Review of Call Me Miss Hamilton: One Woman’s Case for Equality and Respect

Call Me Miss Hamilton: One Woman’s Case for Equality and Respect Call Me Miss Hamilton: One Woman’s Case for Equality and Respect
by Carole Boston Weatherford; illus. by Jeffery Boston Weatherford
Primary, Intermediate    Millbrook    40 pp.    g
2/22    978-1-5415-6040-6    $19.99
e-book ed.  978-1-5415-9936-9    $9.99

Mary Hamilton was a teacher, a ­Freedom Rider, a CORE regional director, and an agent of change. Carole Boston ­Weatherford’s (Unspeakable, rev. 1/21, and many others) poetic free-verse text provides readers with a brief sketch of ­Hamilton’s extraordinary life before shifting focus to her judicial fight for dignity. Hamilton’s nonviolent resistance to injustices of the Jim Crow South led to many encounters with Southern law enforcement, including several arrests, one of which had a resounding impact on the legal world. In an Alabama courtroom, when a white prosecutor disrespectfully called her by her first name, she refused to answer unless he called her “Miss ­Hamilton,” even when she was ordered by the judge to respond. Hamilton was held in contempt of court. The NAACP-backed lawsuits that followed led to an important Supreme Court ruling, which requires judges and lawyers to address all participants in a courtroom with dignity and respect. Jeffery Boston Weatherford’s (You Can Fly, rev. 7/16) large, striking scratchboard and collage illustrations, which often incorporate archival photographs, complement the clear narrative. A variety of typefaces are used to accentuate the art and emphasize Hamilton’s bold actions. A detailed timeline and a list of further reading round out this impressive volume.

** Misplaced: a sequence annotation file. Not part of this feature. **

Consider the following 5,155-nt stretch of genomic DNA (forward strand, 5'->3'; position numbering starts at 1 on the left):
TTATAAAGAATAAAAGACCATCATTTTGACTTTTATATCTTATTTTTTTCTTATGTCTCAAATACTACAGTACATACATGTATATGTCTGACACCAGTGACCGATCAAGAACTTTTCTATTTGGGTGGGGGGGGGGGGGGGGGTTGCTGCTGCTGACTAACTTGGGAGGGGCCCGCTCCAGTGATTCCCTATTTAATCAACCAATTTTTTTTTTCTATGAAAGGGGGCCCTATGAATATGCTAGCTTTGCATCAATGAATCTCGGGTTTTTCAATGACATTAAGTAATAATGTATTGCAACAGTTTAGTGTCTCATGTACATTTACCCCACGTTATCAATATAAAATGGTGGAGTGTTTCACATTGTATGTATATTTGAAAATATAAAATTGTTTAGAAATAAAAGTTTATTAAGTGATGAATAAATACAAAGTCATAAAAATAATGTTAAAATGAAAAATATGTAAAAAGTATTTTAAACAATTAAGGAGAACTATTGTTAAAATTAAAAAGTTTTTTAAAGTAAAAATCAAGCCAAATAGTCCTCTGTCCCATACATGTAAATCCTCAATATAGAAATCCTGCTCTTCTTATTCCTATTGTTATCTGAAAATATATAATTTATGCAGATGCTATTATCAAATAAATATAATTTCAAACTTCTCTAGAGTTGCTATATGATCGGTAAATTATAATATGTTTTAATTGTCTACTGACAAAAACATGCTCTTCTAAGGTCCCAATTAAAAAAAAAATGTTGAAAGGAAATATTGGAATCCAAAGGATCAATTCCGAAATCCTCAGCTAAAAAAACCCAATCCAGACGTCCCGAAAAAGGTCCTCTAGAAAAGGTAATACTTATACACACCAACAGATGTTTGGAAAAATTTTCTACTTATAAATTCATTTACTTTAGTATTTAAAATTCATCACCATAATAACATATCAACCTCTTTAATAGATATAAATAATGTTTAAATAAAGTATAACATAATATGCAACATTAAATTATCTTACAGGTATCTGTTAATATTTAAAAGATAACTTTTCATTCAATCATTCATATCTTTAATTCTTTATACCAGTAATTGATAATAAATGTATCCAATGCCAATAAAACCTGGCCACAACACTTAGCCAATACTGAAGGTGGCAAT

From the March/April 2022 issue of The Horn Book Magazine.

Eric Carpenter
Eric Carpenter
Eric Carpenter is the school librarian at Fred A. Toomer Elementary School in Atlanta, Georgia.

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